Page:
Empty your mind of stray and tormenting thoughts. Sit down, shut your eyes, and concentrate on trying to find your awareness in space.
If it's in your head, what part of your head is it in? See if you can find the center of your awareness. Can you?
Isn't it strange that your awareness seems to be as much "in" your chest, or shoulder, or feet, as it is inside your skull? Weird!
Doesn't it seem not to be "in" anywhere at all, nor "outside," but somehow free of both? Can you find the exact point where your awareness originates, any more than you can find where it lives?
Try bending forward with your eyes shut, concentrating intensely not on body sensations but on your awareness itself. What is it doing? Is anything happening to it?
Now straighten, just as slowly, to your former sitting posture. Did your awareness move in the least? Did it bend slowly forward when you did, then back? Or did it maintain the stillness of space itself?
Try it from side to side. Lean back, all with your eyes shut. You're aware of all this, clearly aware, but is the awareness moving at all?
Concentrate with the finest possible attention until you suddenly "get it."
What is this clear mysterious awareness that does not move when "you" move? Are you so sure who "you" are? Isn't it possible that "you" are merely this naked unmoving Awareness -- and nothing else?
When it seizes upon movement in its lightning like way, does it not forget itself for an instant and tend to become identified with what moves? And is this not the sudden birth of all your "thinking"?
Could this strange tendency of Awareness to forget itself in the midst of movement be the source of all the confusion and stress in life?
If done with sincerity and resolve, this Awareness experiment will give you a startling direct glimpse of the unchanging backdrop of all phenomenal changes and introduce you to the actual substance of his own"consciousness" -- the true Unborn Mind of ancient Zen.
But in order to taste This, you will first have to let go of all dualistic religious teachings and, above all, cut away any craving for some elevated "spiritual" state or any special recognition from others.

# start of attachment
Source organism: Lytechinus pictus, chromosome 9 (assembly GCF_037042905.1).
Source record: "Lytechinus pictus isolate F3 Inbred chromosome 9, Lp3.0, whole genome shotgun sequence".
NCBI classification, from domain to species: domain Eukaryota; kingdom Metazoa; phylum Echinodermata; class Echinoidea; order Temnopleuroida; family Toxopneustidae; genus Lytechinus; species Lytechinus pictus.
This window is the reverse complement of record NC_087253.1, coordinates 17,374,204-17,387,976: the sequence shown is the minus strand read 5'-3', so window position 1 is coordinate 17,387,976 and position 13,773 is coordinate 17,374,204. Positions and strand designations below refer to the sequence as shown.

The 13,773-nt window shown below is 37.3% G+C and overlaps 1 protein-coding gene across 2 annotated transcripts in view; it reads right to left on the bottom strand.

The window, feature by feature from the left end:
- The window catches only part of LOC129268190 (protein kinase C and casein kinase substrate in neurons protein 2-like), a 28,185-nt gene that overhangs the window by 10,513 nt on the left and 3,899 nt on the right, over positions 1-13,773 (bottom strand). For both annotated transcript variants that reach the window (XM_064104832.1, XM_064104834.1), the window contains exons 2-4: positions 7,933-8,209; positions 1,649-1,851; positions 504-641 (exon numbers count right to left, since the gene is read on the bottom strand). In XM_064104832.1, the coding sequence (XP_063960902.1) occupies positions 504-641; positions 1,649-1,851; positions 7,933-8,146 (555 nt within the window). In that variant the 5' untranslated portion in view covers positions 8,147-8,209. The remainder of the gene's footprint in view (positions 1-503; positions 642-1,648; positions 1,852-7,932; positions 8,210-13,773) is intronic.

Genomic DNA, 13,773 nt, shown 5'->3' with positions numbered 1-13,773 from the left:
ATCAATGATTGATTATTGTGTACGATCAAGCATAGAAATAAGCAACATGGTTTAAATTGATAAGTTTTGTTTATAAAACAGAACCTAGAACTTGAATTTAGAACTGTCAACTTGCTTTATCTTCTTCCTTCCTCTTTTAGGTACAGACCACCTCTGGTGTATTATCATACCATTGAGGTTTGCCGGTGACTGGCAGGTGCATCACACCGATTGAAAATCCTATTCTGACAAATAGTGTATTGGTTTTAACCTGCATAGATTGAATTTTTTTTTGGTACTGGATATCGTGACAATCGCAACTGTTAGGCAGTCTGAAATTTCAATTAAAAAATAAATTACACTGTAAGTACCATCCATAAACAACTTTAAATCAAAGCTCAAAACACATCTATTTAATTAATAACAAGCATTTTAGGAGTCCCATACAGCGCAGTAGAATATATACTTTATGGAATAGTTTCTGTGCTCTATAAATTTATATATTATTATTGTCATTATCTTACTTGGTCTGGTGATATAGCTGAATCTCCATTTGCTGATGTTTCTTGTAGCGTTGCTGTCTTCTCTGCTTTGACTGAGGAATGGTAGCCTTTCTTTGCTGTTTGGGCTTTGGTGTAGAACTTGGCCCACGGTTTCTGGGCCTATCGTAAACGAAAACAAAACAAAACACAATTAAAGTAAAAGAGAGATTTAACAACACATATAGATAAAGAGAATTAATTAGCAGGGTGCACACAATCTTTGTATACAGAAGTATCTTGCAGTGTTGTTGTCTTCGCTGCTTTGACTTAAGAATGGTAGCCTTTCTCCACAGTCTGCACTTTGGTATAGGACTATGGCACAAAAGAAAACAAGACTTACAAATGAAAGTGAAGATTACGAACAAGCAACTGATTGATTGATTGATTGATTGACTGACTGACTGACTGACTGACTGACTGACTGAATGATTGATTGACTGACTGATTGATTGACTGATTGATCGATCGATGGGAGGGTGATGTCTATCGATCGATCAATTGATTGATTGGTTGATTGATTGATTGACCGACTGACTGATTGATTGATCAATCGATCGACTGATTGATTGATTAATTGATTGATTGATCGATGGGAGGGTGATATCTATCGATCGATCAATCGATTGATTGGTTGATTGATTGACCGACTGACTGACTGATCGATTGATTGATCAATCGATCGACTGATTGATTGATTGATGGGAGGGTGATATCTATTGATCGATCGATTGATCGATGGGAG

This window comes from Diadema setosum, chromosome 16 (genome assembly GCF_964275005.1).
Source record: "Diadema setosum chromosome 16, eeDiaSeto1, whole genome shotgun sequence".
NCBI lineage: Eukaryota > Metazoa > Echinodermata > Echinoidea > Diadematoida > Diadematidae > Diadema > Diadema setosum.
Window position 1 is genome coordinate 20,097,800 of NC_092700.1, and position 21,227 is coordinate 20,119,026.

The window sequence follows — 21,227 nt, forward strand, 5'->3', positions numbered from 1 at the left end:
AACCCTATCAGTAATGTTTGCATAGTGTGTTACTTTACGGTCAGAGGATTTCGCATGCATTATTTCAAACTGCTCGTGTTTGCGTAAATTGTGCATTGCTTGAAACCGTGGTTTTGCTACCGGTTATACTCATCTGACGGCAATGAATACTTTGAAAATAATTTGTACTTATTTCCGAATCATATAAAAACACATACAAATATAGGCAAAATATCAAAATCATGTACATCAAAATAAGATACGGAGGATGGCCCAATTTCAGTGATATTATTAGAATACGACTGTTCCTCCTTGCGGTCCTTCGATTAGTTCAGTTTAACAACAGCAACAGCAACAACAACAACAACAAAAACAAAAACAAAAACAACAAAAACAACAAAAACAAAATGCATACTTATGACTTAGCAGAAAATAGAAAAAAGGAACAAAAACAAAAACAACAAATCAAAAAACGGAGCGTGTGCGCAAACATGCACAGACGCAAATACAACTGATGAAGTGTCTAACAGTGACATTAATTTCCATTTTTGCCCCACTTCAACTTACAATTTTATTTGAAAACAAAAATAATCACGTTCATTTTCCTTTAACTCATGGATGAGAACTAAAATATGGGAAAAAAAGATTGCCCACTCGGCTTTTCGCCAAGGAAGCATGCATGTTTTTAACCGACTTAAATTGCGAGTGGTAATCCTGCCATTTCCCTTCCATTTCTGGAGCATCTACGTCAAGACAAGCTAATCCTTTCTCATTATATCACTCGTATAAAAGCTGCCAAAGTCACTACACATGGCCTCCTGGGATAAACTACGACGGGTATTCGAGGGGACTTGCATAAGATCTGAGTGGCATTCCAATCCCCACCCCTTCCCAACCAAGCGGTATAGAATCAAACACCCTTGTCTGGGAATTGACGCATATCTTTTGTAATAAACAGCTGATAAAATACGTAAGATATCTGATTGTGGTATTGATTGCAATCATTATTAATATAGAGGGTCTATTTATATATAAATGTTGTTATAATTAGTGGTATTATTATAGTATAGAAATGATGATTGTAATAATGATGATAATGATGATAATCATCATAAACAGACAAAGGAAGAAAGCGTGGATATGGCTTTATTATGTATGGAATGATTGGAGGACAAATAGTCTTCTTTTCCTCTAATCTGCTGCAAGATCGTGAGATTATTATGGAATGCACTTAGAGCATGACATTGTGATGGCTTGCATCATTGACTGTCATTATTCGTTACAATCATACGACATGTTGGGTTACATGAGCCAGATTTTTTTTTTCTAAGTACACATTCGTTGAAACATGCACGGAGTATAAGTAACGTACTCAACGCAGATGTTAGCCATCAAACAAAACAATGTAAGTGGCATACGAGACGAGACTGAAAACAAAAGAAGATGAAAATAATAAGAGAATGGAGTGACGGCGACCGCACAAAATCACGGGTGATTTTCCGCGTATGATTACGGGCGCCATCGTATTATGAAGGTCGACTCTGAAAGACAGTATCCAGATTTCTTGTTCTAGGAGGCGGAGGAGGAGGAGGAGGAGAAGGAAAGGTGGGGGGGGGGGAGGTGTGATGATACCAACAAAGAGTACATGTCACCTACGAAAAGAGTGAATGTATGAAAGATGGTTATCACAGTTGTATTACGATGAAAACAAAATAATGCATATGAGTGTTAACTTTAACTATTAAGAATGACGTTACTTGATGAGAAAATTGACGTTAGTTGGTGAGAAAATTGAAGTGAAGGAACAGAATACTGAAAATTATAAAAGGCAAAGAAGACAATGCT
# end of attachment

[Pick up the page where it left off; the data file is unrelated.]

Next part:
How wonderful, deep at night, just to hear cold wind howling in the eaves!
Shake the snow out of your hair and we'll build a snow Buddha!
NOTE: It is really regrettable that the clear and vivid Mind-Dharma of Zen sometimes gets claimed as a possession by religious fanatics. More often than not, such people suffer from mental problems that manifest as a rigid, sectarian viewpoint and a pitiable and desperate clinging to mere words and concepts. Here, for example is an arrogant, presumptuous and condescending "comment" added onto this blog post by someone named "Tozen" -- a self-proclaimed spiritual messiah who runs his own blog called UnbornMindZen:
That is not Kensho. Kensho is Spirits first encounter with its own pure (unborn) self-nature (svabhava or zìxìng i chinese), which lies beyond the self-emtpty body consciousness generated by the skandhas.
If you knew genuine Chán, by your own genuine kensho and the awesome light arised from such a powerful experience, you would know this and teach it accordingly. But I see no trace of it 'here'.
Having read some of your articles, I see you have a rare spiritual potential, but also great inner resistance against the genuine dharma. This is because your spirit is divided between the greta desire for the inner (Buddhanature) and the refusal to let go of the percieved samsara and its countless phenomena.
You are essentially your own worst obstacle (by cause of great vasana) before that which you desire most (Satori) which is the first enlightenment of many, that frees you from all forms of ignorance and suffering and paves the path to annutara-samhuak-sambodhi.